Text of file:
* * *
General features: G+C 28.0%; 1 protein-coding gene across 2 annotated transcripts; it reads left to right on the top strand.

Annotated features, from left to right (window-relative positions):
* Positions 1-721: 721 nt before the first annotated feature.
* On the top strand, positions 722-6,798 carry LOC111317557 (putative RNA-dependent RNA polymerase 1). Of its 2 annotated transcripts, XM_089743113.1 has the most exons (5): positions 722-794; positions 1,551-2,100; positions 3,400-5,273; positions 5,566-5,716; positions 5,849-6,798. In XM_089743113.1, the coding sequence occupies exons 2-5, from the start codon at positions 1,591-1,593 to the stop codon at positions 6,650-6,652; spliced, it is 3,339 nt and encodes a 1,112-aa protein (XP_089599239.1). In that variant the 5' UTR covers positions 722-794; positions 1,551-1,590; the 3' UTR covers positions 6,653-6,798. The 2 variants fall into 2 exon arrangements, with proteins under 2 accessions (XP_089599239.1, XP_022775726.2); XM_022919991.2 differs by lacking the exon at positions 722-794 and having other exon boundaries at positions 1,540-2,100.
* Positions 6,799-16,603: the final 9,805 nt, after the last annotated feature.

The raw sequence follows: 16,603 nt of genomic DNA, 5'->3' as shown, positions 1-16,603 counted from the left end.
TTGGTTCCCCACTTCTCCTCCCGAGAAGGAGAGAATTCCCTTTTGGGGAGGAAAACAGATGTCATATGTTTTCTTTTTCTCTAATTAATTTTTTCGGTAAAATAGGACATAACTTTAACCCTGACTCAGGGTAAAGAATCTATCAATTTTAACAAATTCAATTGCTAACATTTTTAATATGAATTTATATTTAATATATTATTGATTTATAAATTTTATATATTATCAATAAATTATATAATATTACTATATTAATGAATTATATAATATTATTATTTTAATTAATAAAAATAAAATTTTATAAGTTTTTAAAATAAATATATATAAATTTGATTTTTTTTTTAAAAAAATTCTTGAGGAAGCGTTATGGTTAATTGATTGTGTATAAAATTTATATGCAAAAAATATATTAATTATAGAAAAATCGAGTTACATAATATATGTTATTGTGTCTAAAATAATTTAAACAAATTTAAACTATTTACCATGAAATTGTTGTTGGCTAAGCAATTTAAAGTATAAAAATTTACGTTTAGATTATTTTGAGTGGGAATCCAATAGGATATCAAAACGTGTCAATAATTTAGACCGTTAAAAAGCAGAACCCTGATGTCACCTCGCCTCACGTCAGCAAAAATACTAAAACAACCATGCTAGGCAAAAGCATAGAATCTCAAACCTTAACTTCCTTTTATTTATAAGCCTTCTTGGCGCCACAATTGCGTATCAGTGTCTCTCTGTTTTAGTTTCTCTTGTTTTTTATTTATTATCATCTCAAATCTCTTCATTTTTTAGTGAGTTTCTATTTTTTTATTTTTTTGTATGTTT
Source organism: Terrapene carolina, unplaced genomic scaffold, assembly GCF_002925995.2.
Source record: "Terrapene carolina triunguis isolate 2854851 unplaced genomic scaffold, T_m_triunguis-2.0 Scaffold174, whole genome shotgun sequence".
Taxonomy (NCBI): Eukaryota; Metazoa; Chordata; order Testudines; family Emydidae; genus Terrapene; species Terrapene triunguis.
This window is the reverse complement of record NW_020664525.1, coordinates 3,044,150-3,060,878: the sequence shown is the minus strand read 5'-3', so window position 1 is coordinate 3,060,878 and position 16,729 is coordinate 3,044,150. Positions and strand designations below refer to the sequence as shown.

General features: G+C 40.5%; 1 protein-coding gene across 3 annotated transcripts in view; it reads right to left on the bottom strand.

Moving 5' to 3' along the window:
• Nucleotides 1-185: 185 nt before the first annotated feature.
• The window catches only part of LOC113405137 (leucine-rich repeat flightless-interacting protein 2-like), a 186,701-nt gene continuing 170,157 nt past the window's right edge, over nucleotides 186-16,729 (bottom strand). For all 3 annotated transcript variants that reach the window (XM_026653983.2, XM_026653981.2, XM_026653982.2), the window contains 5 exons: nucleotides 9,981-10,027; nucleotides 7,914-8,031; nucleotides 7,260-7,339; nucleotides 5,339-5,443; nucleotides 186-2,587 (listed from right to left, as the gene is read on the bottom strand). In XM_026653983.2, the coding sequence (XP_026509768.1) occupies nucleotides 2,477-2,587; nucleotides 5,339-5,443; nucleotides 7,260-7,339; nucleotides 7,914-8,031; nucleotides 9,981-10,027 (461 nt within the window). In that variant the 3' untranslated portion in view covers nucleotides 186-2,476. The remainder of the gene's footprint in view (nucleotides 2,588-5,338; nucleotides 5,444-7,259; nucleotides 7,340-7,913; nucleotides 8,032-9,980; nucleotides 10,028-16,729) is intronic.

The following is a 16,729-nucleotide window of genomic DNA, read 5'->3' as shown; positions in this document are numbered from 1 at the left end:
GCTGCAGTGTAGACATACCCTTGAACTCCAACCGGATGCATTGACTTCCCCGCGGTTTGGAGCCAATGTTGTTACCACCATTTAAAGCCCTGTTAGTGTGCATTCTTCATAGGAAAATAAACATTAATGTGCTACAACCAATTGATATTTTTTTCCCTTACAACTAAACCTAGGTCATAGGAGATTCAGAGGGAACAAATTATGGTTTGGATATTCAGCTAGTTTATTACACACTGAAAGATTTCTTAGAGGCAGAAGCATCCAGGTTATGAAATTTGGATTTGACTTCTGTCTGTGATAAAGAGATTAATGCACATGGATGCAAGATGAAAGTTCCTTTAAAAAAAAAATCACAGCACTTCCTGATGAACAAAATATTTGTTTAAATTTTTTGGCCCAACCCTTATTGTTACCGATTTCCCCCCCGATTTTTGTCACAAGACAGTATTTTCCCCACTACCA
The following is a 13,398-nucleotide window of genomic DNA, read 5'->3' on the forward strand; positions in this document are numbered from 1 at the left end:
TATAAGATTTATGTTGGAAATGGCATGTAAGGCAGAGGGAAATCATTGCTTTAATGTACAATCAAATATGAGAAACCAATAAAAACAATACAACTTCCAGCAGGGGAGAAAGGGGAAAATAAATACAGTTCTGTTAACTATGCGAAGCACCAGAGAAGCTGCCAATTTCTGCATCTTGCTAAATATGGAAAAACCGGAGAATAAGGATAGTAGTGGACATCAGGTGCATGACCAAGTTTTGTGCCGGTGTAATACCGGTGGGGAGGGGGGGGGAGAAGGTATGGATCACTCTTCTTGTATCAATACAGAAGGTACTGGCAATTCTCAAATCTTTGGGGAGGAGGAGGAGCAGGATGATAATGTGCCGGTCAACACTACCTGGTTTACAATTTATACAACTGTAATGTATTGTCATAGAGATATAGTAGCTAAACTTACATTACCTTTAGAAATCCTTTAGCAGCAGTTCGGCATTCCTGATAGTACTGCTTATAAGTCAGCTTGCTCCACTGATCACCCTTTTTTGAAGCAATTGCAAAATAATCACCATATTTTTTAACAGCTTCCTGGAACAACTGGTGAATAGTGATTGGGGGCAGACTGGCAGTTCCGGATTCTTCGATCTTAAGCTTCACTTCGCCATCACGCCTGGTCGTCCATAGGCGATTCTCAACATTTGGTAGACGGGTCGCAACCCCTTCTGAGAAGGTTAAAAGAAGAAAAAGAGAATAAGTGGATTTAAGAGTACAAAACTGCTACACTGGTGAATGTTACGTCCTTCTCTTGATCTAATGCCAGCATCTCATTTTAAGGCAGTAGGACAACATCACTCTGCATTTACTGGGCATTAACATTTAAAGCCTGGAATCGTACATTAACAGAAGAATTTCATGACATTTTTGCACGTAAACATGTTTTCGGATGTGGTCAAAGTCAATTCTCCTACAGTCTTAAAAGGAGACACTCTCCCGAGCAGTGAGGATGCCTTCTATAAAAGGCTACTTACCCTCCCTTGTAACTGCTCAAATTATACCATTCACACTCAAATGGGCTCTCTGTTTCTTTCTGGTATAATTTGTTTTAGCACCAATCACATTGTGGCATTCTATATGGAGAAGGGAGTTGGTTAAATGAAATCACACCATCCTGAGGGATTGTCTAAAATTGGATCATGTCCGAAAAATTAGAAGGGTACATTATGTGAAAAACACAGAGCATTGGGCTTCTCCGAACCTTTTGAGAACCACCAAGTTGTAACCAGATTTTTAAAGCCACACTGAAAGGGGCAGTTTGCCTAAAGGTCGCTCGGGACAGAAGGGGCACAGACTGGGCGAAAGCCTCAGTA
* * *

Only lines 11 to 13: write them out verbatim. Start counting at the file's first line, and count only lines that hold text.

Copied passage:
This window is the reverse complement of record NW_020664525.1, coordinates 3,044,150-3,060,878: the sequence shown is the minus strand read 5'-3', so window position 1 is coordinate 3,060,878 and position 16,729 is coordinate 3,044,150. Positions and strand designations below refer to the sequence as shown.

General features: G+C 40.5%; 1 protein-coding gene across 3 annotated transcripts in view; it reads right to left on the bottom strand.

Moving 5' to 3' along the window: